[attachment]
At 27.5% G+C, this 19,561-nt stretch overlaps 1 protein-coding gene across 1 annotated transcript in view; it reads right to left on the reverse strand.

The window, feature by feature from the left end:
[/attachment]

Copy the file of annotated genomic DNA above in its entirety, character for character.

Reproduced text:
At 27.5% G+C, this 19,561-nt stretch overlaps 1 protein-coding gene across 1 annotated transcript in view; it reads right to left on the reverse strand.

The window, feature by feature from the left end: